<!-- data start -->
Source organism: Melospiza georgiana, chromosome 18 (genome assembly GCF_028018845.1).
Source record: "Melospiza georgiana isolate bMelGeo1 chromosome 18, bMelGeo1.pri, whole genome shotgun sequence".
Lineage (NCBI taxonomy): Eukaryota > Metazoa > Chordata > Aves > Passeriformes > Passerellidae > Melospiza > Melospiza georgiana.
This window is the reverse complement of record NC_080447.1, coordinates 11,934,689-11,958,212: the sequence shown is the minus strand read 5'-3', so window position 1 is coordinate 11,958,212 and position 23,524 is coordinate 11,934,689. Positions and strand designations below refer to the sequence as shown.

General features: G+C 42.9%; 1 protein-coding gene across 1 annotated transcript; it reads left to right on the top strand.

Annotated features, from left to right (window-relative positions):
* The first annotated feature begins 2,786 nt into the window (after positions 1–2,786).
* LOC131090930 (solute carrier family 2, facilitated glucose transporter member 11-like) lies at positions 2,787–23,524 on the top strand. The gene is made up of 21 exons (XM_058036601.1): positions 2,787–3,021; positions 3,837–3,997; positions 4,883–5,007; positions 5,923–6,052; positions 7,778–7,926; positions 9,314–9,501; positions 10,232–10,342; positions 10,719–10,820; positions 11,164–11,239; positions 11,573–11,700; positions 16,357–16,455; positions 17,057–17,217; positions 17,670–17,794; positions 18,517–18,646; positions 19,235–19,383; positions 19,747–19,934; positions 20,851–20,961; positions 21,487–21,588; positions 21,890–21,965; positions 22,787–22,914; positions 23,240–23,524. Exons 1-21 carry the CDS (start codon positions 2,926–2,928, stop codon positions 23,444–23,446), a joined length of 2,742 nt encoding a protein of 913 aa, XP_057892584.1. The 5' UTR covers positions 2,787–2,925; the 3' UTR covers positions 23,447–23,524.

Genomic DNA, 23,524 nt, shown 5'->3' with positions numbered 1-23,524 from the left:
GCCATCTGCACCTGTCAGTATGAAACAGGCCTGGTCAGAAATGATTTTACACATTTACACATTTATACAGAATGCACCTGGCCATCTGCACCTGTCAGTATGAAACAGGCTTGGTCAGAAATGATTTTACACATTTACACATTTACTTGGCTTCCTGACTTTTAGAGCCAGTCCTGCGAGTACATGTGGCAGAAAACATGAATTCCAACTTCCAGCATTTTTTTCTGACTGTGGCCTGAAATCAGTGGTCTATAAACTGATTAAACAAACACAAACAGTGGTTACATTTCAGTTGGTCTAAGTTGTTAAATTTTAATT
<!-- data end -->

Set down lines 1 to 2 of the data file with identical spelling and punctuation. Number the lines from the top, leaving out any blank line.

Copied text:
Source organism: Melospiza georgiana, chromosome 18 (genome assembly GCF_028018845.1).
Source record: "Melospiza georgiana isolate bMelGeo1 chromosome 18, bMelGeo1.pri, whole genome shotgun sequence".